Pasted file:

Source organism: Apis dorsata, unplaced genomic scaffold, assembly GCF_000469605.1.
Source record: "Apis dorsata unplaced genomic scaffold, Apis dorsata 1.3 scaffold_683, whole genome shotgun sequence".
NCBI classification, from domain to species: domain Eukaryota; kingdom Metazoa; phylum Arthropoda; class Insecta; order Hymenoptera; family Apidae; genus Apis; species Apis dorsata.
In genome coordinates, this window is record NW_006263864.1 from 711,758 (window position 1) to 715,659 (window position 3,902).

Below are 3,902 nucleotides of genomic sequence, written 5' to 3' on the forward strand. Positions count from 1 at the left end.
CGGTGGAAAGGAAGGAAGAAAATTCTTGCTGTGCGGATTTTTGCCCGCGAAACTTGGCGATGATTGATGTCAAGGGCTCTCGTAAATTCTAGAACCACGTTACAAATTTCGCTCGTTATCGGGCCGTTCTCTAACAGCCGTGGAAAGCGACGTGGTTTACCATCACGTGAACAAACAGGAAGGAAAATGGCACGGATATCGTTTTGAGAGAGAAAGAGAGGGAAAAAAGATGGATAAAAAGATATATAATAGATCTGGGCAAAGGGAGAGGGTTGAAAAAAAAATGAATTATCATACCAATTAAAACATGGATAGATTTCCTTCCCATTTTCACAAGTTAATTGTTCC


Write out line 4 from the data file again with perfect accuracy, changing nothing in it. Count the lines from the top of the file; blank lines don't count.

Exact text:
In genome coordinates, this window is record NW_006263864.1 from 711,758 (window position 1) to 715,659 (window position 3,902).